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Bridges in Missouri

Updated June 14, 2019 12.8k views32 items
A complete list of bridges in Missouri with pictures. Famous MO bridges, the biggest and the highest. From the earliest arch and beam bridges to the newest suspension and truss bridges, this list has them all. We build bridges to span obstacles, be it a valley, waterway, or another road. A bridge's function designates its design. A bridge can can be temporary, or it can last for millennia. Many Roman bridges are still standing (and even in use) today. No surprise then that bridges often become iconic landmarks for their region.
  • The Armour-Swift-Burlington Bridge, also known as the North Kansas City Bridge and the LRC Bridge, is a rail crossing over the Missouri River in Kansas City, Missouri that formerly also handled car traffic. The piers were built in 1890. However, later that year, lack of funding prevented the bridge from being built. In 1909, Waddell & Harrington designed the current bridge and construction started. The bridge is one of two of this type that had car traffic on Route 9 on the upper level, and rail traffic on the lower level. The lower deck could be raised to permit riverboats to pass without interrupting car traffic on top. This design allowed the hangers from the lower deck to go through the...  more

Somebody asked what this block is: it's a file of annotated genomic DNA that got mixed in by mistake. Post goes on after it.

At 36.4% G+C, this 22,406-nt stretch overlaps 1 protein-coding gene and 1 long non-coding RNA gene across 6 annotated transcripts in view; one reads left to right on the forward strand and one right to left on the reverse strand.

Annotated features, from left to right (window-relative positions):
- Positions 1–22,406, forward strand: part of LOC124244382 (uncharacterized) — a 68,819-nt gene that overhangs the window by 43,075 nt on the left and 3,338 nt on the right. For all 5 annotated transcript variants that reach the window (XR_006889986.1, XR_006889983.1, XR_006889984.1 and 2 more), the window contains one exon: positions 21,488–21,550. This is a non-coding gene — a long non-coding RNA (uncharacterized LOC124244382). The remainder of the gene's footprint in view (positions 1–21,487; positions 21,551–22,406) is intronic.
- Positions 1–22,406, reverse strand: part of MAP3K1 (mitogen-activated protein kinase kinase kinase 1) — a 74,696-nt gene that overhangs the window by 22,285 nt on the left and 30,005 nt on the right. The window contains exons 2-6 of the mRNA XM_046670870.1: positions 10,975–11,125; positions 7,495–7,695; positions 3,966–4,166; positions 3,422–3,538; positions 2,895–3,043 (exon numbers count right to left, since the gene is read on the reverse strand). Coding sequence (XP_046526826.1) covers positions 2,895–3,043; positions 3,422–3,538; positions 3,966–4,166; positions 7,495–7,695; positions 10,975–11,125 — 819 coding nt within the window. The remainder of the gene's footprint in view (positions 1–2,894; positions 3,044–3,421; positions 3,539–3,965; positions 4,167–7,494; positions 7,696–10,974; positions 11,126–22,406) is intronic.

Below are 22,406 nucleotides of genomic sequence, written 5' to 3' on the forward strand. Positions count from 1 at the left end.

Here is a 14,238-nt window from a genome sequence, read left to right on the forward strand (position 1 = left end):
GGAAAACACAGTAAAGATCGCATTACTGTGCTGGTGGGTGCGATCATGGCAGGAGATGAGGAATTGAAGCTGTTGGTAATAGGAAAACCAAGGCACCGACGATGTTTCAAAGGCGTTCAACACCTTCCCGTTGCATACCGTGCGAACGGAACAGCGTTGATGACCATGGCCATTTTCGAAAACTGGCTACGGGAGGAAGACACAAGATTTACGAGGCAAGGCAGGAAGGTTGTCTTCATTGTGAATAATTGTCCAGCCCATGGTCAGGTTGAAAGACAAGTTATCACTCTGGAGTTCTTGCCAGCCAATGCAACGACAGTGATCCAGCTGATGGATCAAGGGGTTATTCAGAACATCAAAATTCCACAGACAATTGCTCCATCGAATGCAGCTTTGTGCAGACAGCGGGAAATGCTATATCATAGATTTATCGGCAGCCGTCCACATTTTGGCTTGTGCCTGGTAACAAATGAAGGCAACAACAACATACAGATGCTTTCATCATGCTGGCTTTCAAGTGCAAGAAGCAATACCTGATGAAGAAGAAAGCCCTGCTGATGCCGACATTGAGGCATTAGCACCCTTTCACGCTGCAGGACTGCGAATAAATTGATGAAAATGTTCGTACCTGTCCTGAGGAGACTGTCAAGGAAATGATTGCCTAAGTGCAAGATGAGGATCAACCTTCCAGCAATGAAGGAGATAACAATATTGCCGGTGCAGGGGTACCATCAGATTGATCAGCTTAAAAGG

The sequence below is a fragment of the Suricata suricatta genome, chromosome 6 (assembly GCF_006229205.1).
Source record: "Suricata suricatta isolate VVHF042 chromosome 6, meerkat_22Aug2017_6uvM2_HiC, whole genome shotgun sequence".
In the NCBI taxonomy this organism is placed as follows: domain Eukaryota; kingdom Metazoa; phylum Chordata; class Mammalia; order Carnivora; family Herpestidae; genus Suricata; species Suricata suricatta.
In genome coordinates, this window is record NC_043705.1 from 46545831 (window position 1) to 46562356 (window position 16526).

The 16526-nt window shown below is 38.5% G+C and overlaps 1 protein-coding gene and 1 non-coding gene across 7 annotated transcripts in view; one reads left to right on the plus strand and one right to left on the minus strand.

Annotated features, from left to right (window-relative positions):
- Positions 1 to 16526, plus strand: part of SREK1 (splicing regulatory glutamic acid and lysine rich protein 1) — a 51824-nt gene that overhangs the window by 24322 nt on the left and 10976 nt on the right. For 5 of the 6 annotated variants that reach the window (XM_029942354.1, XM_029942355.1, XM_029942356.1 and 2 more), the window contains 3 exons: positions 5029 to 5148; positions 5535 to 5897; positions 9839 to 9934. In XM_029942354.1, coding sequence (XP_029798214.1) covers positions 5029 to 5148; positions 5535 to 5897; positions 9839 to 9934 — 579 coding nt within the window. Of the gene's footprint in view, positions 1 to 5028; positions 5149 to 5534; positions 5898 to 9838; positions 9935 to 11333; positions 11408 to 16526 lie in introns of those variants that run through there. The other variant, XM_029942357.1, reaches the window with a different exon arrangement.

• Photo: Metaweb (FB) / Public domain
    The Bill Emerson Memorial Bridge is a cable-stayed bridge connecting Missouri's Route 34 and Route 74 with Illinois Route 146 across the Mississippi River between Cape Girardeau, Missouri and East Cape Girardeau, Illinois. It was built just south of its predecessor, the Cape Girardeau Bridge, which was completed in 1928 and demolished in 2004. Prior to its destruction, it was documented for the Library of Congress Historic American Engineering Record Survey number HAER MO-84. The bridge is named after Bill Emerson, a Missouri politician who served in the U.S. House of Representatives from 1981 until his death in 1996. Planning for the four-lane structure began in June 1987, and construction...  more
  • The Broadway Bridge in New York City crosses the Harlem River Ship Canal between Inwood on Manhattan Island and Marble Hill, also originally part of the island, but separated from it by the ship canal; it is still part of the borough of Manhattan. The bridge is named because it carries Broadway, which is designated as US 9 here. The bridge also carries the IRT Broadway – Seventh Avenue Line above the road. Immediately to the north of the bridge along this line is the Marble Hill – 225th Street station. Before the Harlem River was rerouted, the bridge in the area was named Kings Bridge, crossing the river on the border between Marble Hill and the Bronx. The Boston Post Road and Albany Post...  more
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    Brownville Bridge

    The Brownville Bridge is a truss bridge over the Missouri River on U.S. Route 136 from Nemaha County, Nebraska, to Atchison County, Missouri, at Brownville, Nebraska. It was built in 1939 by Atchison County, at a cost of $700,000 and was originally run as a toll bridge. It is now run by the county as a free crossing. The bridge is extremely narrow, with no shoulders and only one 8-foot lane in each direction. US 136 from the bridge to Interstate 29 is largely in disrepair. The bridge has undergone extensive repairs in 2009-10. The deck was replaced, along with pier and steel structure repair. It was listed on the National Register of Historic Places in 1993....  more